Written evidence submitted by David Black & Son Ltd (FR0071)
EFRA Committee call for Evidence regarding Farming Rules for Water
I am writing in my capacity as Managing Director of a farming business based in mid-Suffolk. We run a mixed farming operation, consisting of arable farming over 1300 ha and a pig enterprise producing 56,000 pigs per year. The business also has other diversified interests which are not relevant to the Farming rules for Water.
We have been farming and keeping pigs for 100 years on the main farm at Bacton and have always prided ourselves on the circular nature of the operation we run. We use the land we farm to grow crops, some of which are cereals & oilseeds (wheat, barley and oilseed rape) which is processed and a proportion returned to the farm as animal feed for the pigs. This includes wheat and barley, as well as by-products from human food processing operations including wheatfeed from milling, extracted oilseed meal & beer waste from malting and brewing. Our pigs provide pork and pigmeat for the UK market and we have over the years tailored what we do to meet the higher welfare interests of the more discerning UK customer base. Muck and liquid effluent from our pigs is spread onto the arable land, and recycled as a nutrient for the next crops we grow.
This we believe is part of the overall sustainable aim that society at large currently seeks to encourage.
It is a great tragedy therefore that government and our regulators are not able to view the whole of the supply chain and needs of our society in a more holistic manner, and have instead become hooked on a set of words and processes, originally designed to meet the needs of European bureaucracy. At issue is the interpretation of “Rule 1 of the Farming rules for Water”. By its interpretation of the regulations which have been compiled to attempt to control pollution, which nobody including ourselves wishes to cause; the Environment Agency (EA) is effectively making it an illegal act to continue to farm practically.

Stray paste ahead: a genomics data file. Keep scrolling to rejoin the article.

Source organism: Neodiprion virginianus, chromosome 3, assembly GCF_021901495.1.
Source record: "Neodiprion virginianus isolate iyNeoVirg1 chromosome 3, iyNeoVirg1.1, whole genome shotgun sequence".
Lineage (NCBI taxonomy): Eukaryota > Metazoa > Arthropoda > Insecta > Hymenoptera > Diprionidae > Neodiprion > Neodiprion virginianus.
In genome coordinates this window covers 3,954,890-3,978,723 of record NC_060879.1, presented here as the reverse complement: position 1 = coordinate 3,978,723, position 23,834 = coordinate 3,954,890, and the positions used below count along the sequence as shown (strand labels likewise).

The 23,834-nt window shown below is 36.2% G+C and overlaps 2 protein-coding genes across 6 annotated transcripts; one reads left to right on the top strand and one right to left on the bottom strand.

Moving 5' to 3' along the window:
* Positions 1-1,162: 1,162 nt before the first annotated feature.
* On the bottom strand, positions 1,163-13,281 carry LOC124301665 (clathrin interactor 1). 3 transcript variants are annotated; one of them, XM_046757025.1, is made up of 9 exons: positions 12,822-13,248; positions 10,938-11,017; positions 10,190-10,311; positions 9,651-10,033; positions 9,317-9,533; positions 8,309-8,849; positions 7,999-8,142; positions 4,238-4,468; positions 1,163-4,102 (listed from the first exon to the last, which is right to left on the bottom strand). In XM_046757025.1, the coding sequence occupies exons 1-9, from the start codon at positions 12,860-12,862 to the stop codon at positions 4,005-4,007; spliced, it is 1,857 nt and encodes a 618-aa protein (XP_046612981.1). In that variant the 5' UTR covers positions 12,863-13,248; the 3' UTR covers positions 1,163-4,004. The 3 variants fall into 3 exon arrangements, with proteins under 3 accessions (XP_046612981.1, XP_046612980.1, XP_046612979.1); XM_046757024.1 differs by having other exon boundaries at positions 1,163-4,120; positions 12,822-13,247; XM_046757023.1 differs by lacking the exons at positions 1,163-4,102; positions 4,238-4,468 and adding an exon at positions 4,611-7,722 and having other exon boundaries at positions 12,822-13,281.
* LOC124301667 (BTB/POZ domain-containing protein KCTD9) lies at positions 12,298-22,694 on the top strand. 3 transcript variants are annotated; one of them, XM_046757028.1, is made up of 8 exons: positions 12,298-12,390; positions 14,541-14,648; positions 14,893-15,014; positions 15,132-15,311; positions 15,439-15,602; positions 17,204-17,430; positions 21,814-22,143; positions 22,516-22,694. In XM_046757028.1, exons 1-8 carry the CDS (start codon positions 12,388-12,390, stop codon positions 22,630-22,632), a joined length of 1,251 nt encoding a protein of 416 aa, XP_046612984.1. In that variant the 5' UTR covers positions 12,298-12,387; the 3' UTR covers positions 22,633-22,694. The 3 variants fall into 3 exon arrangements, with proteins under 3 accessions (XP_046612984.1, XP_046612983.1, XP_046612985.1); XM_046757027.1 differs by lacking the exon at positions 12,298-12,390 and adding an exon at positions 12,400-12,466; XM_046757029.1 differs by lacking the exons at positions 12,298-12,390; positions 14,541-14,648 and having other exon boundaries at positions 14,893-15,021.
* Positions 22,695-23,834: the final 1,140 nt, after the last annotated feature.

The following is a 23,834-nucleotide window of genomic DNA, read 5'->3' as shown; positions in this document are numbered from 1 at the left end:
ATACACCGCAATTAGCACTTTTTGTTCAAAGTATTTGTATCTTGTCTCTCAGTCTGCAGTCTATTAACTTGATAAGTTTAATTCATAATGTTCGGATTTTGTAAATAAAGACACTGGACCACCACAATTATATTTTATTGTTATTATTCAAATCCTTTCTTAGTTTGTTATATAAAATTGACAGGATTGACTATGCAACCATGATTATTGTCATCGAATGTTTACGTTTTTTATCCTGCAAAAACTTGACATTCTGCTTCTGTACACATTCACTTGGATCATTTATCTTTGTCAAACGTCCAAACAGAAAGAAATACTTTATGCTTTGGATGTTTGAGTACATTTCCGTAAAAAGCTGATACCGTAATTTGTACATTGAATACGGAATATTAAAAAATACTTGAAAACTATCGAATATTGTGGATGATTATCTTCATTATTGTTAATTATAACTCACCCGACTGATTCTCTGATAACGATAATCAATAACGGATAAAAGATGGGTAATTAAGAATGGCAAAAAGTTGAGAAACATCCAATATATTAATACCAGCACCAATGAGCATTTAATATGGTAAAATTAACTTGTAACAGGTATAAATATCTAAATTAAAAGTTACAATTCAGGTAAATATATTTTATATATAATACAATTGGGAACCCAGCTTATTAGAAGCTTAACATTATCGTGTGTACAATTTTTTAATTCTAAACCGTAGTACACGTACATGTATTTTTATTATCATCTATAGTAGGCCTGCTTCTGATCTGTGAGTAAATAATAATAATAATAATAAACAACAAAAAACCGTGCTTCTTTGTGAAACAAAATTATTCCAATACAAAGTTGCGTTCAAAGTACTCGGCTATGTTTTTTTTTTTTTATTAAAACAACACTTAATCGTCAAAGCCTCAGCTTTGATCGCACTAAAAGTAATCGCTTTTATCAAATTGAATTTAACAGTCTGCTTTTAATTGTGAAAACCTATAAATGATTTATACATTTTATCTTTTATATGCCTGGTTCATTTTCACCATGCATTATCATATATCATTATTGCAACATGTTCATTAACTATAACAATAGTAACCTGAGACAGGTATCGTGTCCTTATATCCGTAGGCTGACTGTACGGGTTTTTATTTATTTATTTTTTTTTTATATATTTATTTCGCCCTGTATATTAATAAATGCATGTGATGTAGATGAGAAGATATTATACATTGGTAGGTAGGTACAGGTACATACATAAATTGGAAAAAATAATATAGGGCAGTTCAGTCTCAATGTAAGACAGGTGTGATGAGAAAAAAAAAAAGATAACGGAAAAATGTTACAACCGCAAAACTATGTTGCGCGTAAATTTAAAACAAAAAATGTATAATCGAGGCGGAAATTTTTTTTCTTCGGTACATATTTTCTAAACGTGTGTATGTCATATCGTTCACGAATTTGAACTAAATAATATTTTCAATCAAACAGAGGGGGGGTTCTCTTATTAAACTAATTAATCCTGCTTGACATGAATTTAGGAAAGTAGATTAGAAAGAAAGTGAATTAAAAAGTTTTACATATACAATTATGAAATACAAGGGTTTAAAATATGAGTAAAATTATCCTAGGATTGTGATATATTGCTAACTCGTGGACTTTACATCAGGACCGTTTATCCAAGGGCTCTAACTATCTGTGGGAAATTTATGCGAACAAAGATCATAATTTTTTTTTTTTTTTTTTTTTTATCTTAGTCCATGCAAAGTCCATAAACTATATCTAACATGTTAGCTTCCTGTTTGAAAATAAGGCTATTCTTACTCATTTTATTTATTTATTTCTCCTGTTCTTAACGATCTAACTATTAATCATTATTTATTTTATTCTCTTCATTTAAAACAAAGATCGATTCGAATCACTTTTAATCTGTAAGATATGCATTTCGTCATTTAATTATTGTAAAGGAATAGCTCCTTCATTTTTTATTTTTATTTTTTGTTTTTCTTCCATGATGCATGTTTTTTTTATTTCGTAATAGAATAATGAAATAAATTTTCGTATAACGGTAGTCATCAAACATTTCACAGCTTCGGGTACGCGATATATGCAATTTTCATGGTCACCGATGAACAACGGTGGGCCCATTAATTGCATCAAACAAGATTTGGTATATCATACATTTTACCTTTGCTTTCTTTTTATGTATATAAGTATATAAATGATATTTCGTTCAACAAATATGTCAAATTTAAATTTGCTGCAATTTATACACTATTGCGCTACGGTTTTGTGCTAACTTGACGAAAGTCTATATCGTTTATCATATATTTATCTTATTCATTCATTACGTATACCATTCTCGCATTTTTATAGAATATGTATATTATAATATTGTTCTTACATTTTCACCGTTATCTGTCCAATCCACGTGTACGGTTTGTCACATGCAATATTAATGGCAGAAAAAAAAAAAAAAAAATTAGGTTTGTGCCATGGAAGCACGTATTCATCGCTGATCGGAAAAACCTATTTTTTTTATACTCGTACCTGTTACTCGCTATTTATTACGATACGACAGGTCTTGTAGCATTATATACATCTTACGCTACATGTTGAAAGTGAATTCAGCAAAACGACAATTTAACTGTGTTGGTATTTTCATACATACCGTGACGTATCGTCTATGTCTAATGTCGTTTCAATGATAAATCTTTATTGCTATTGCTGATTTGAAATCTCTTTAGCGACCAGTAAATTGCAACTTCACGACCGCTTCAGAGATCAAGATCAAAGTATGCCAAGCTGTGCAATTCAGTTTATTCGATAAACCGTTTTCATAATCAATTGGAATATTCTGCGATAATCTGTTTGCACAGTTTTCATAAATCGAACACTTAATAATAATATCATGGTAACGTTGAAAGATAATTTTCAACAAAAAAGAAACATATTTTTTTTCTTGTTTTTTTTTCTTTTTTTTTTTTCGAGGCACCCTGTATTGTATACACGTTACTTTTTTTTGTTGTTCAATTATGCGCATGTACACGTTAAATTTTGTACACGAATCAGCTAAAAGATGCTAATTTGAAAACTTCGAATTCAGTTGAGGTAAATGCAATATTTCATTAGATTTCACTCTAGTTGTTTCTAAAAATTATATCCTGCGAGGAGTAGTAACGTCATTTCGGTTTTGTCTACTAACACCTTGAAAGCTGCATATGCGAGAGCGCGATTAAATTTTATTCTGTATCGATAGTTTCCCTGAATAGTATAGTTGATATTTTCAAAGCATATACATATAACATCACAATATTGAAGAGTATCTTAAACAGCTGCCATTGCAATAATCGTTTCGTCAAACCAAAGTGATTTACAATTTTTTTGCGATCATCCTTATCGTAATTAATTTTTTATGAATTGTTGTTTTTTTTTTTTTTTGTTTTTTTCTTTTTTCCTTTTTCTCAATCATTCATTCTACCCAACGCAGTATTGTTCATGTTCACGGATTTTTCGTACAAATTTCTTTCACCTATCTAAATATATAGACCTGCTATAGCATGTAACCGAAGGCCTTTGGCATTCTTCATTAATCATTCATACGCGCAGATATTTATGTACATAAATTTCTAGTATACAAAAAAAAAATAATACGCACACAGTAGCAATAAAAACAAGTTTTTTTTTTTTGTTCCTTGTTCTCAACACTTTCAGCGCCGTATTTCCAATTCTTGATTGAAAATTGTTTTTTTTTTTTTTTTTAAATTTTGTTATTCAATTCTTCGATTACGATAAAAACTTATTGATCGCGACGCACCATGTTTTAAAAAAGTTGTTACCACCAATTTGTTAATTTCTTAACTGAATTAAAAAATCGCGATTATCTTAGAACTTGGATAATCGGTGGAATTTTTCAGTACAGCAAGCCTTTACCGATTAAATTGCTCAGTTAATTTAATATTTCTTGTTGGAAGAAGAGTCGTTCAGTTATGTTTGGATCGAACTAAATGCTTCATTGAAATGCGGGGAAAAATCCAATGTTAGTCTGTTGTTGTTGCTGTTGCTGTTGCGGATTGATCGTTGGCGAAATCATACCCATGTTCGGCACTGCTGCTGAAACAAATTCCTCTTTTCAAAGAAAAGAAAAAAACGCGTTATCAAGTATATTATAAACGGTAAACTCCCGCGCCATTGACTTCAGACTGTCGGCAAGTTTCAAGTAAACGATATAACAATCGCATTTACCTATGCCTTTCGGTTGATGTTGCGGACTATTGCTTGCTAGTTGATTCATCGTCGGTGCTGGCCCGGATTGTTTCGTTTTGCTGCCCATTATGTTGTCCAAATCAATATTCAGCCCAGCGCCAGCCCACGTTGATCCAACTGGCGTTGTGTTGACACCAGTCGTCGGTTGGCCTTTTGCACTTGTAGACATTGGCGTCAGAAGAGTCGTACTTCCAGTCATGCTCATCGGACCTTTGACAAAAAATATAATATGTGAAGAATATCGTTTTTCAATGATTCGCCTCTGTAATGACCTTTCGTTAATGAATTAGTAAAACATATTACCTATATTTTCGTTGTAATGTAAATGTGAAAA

The RPS252 which was issued very suddenly last autumn has more or less precluded any future means of disposal of farm yard manure (FYM) on farm. The ruling practically forbade the autumn spreading of manure on any land that was not being sown with oilseed rape, since this is the only crop with a deemed nutrient requirement in the autumn. This means that we would have had to hold the FYM on farm until the spring. At which point it would need to be spread and incorporated into land with a growing crop that had a nutrient requirement to match the FYM being spread. Given that it is impossible to “incorporate” FYM in a “growing crop” at any time it is difficult to see what crop we would be allowed to spread this FYM on in the spring. How anyone ever thought this was practically achievable is beyond comprehension?
Clearly someone realised that there would be issues and there was a hastily concocted derogation available to get us through the late amendment to the EA interpretation of the rules. However we have been told this is a one off, so what is not clear is, what the longer-term solution is going to be? We submitted a notice to the EA as advised setting out the issues which pertain to us and how we intended to deal with them and were told that this had been sent to the “farming rules team”. We have heard nothing from the EA since.